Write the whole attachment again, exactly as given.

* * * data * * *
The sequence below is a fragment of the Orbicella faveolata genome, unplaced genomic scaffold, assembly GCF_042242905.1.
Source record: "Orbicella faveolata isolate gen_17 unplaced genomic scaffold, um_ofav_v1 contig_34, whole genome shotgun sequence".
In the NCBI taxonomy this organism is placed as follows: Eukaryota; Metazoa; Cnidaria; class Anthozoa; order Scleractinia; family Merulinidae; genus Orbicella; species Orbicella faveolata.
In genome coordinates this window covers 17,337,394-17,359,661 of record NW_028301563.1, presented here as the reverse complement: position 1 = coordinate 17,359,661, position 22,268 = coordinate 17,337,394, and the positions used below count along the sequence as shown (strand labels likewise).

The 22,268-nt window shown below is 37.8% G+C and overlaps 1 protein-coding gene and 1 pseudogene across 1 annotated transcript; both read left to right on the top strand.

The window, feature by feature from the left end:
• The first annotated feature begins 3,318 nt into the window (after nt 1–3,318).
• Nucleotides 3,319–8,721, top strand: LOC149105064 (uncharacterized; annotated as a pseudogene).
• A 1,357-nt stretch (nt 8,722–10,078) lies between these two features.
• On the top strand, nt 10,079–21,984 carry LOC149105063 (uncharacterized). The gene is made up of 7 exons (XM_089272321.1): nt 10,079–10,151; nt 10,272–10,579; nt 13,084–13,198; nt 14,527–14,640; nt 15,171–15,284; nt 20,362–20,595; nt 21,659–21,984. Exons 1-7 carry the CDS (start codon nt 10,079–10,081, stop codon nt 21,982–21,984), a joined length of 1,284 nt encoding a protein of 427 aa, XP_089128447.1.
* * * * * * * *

The sequence below is a fragment of the Orbicella faveolata genome, unplaced genomic scaffold, assembly GCF_042242905.1.
Source record: "Orbicella faveolata isolate gen_17 unplaced genomic scaffold, um_ofav_v1 contig_34, whole genome shotgun sequence".
In the NCBI taxonomy this organism is placed as follows: Eukaryota; Metazoa; Cnidaria; class Anthozoa; order Scleractinia; family Merulinidae; genus Orbicella; species Orbicella faveolata.
In genome coordinates this window covers 17,337,394-17,359,661 of record NW_028301563.1, presented here as the reverse complement: position 1 = coordinate 17,359,661, position 22,268 = coordinate 17,337,394, and the positions used below count along the sequence as shown (strand labels likewise).

The 22,268-nt window shown below is 37.8% G+C and overlaps 1 protein-coding gene and 1 pseudogene across 1 annotated transcript; both read left to right on the top strand.

The window, feature by feature from the left end:
• The first annotated feature begins 3,318 nt into the window (after nt 1–3,318).
• Nucleotides 3,319–8,721, top strand: LOC149105064 (uncharacterized; annotated as a pseudogene).
• A 1,357-nt stretch (nt 8,722–10,078) lies between these two features.
• On the top strand, nt 10,079–21,984 carry LOC149105063 (uncharacterized). The gene is made up of 7 exons (XM_089272321.1): nt 10,079–10,151; nt 10,272–10,579; nt 13,084–13,198; nt 14,527–14,640; nt 15,171–15,284; nt 20,362–20,595; nt 21,659–21,984. Exons 1-7 carry the CDS (start codon nt 10,079–10,081, stop codon nt 21,982–21,984), a joined length of 1,284 nt encoding a protein of 427 aa, XP_089128447.1.